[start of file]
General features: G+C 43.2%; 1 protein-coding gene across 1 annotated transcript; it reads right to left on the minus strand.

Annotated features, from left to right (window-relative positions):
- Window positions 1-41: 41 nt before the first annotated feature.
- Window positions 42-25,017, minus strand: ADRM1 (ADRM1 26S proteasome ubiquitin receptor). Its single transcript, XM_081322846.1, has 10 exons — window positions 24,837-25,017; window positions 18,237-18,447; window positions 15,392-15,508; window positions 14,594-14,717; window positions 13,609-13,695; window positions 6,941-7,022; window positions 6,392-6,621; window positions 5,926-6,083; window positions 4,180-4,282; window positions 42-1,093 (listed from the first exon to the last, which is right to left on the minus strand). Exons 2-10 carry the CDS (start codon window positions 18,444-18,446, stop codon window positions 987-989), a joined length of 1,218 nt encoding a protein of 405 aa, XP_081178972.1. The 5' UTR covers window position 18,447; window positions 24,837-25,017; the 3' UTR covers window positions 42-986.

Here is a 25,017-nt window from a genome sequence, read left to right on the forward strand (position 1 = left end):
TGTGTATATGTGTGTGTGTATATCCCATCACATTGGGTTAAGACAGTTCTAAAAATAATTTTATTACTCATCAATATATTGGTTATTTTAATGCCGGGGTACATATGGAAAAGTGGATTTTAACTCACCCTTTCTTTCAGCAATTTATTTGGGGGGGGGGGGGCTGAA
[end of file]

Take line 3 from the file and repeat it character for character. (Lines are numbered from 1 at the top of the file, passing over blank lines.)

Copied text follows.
- Window positions 1-41: 41 nt before the first annotated feature.